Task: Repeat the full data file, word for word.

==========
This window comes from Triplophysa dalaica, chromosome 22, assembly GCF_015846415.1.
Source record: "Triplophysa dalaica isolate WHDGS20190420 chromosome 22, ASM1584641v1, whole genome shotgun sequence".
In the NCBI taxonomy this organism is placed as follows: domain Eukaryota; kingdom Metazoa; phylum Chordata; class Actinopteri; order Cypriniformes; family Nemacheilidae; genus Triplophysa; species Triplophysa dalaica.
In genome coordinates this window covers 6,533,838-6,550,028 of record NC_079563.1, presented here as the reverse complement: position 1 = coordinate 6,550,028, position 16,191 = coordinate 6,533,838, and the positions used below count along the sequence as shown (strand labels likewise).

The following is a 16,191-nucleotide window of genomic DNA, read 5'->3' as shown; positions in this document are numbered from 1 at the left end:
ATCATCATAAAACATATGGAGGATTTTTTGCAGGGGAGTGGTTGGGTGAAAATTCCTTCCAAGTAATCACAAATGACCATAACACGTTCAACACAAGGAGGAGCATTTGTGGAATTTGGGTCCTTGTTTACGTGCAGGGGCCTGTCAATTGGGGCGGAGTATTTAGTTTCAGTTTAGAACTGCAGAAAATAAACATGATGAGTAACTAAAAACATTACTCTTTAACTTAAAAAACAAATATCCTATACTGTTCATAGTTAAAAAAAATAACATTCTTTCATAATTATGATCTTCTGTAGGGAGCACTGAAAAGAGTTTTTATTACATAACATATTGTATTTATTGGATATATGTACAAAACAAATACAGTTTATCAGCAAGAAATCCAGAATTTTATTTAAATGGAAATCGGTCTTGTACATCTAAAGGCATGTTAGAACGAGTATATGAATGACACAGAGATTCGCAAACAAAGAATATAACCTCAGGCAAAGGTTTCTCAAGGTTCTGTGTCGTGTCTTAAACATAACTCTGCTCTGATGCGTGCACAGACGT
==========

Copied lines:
This window comes from Triplophysa dalaica, chromosome 22, assembly GCF_015846415.1.
Source record: "Triplophysa dalaica isolate WHDGS20190420 chromosome 22, ASM1584641v1, whole genome shotgun sequence".
In the NCBI taxonomy this organism is placed as follows: domain Eukaryota; kingdom Metazoa; phylum Chordata; class Actinopteri; order Cypriniformes; family Nemacheilidae; genus Triplophysa; species Triplophysa dalaica.
In genome coordinates this window covers 6,533,838-6,550,028 of record NC_079563.1, presented here as the reverse complement: position 1 = coordinate 6,550,028, position 16,191 = coordinate 6,533,838, and the positions used below count along the sequence as shown (strand labels likewise).

The following is a 16,191-nucleotide window of genomic DNA, read 5'->3' as shown; positions in this document are numbered from 1 at the left end:
ATCATCATAAAACATATGGAGGATTTTTTGCAGGGGAGTGGTTGGGTGAAAATTCCTTCCAAGTAATCACAAATGACCATAACACGTTCAACACAAGGAGGAGCATTTGTGGAATTTGGGTCCTTGTTTACGTGCAGGGGCCTGTCAATTGGGGCGGAGTATTTAGTTTCAGTTTAGAACTGCAGAAAATAAACATGATGAGTAACTAAAAACATTACTCTTTAACTTAAAAAACAAATATCCTATACTGTTCATAGTTAAAAAAAATAACATTCTTTCATAATTATGATCTTCTGTAGGGAGCACTGAAAAGAGTTTTTATTACATAACATATTGTATTTATTGGATATATGTACAAAACAAATACAGTTTATCAGCAAGAAATCCAGAATTTTATTTAAATGGAAATCGGTCTTGTACATCTAAAGGCATGTTAGAACGAGTATATGAATGACACAGAGATTCGCAAACAAAGAATATAACCTCAGGCAAAGGTTTCTCAAGGTTCTGTGTCGTGTCTTAAACATAACTCTGCTCTGATGCGTGCACAGACGT